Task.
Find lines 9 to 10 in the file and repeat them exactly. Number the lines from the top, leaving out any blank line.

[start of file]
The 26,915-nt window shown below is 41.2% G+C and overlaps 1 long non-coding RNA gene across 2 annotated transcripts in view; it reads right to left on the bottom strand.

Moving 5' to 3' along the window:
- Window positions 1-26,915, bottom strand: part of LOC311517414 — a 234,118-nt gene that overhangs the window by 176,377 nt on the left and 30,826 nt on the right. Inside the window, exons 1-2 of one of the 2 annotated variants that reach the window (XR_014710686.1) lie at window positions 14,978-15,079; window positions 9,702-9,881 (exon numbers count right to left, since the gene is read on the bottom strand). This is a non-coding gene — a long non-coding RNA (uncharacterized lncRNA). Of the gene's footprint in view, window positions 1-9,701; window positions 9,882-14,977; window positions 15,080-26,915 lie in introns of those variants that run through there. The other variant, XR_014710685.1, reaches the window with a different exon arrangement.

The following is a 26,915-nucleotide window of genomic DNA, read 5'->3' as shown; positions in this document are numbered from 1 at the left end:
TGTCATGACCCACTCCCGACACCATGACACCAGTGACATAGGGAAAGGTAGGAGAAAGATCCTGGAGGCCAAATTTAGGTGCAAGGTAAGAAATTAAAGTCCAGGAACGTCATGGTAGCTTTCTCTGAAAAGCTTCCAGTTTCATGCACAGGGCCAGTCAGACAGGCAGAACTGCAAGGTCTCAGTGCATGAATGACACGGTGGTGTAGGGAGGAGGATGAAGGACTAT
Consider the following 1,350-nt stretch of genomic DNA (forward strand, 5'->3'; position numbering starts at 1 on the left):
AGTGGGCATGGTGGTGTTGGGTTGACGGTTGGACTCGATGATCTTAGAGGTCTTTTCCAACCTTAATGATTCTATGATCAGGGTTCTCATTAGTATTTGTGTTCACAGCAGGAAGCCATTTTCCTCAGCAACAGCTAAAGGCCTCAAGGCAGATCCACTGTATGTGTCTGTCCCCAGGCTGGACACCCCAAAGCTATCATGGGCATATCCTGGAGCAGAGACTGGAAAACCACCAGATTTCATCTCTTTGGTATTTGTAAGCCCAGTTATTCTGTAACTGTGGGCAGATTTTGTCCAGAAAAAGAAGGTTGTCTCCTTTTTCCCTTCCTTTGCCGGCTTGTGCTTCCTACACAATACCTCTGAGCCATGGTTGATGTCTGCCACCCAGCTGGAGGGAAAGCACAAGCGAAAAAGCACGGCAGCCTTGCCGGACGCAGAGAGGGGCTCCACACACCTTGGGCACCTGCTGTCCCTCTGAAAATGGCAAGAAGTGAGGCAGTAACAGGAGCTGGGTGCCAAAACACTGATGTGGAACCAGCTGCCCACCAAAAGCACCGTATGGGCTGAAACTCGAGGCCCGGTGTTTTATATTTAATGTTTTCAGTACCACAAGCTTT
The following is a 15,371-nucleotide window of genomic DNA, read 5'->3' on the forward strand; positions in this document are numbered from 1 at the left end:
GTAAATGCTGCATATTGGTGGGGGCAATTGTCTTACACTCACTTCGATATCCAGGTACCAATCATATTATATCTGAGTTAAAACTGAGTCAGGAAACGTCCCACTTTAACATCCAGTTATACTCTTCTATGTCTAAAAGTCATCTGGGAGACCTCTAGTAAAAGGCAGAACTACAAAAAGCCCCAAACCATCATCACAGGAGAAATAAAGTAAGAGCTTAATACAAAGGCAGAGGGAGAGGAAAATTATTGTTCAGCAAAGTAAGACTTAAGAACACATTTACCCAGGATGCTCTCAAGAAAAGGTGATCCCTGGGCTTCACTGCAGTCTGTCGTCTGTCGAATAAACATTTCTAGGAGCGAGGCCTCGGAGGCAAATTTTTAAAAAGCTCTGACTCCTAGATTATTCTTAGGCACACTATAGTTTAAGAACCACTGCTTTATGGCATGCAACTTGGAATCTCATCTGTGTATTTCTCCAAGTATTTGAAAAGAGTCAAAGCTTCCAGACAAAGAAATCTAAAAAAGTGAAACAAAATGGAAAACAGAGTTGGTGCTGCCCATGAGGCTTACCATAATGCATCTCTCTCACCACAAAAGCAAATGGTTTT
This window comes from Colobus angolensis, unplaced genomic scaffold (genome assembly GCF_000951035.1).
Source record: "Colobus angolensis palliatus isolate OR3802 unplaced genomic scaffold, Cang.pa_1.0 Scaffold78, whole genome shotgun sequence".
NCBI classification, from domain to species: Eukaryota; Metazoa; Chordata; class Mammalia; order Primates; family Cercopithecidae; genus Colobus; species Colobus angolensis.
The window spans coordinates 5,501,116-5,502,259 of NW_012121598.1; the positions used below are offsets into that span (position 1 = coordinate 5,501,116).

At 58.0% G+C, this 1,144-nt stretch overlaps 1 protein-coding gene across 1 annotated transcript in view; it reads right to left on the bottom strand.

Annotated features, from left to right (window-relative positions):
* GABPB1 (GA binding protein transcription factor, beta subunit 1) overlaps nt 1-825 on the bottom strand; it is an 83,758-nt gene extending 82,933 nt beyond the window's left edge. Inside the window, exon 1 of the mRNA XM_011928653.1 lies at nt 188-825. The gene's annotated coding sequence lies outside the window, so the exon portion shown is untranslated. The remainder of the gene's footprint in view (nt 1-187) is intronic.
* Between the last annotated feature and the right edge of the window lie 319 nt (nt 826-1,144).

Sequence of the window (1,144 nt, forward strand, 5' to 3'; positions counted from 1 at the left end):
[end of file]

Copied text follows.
GTAAATGCTGCATATTGGTGGGGGCAATTGTCTTACACTCACTTCGATATCCAGGTACCAATCATATTATATCTGAGTTAAAACTGAGTCAGGAAACGTCCCACTTTAACATCCAGTTATACTCTTCTATGTCTAAAAGTCATCTGGGAGACCTCTAGTAAAAGGCAGAACTACAAAAAGCCCCAAACCATCATCACAGGAGAAATAAAGTAAGAGCTTAATACAAAGGCAGAGGGAGAGGAAAATTATTGTTCAGCAAAGTAAGACTTAAGAACACATTTACCCAGGATGCTCTCAAGAAAAGGTGATCCCTGGGCTTCACTGCAGTCTGTCGTCTGTCGAATAAACATTTCTAGGAGCGAGGCCTCGGAGGCAAATTTTTAAAAAGCTCTGACTCCTAGATTATTCTTAGGCACACTATAGTTTAAGAACCACTGCTTTATGGCATGCAACTTGGAATCTCATCTGTGTATTTCTCCAAGTATTTGAAAAGAGTCAAAGCTTCCAGACAAAGAAATCTAAAAAAGTGAAACAAAATGGAAAACAGAGTTGGTGCTGCCCATGAGGCTTACCATAATGCATCTCTCTCACCACAAAAGCAAATGGTTTT
This window comes from Colobus angolensis, unplaced genomic scaffold (genome assembly GCF_000951035.1).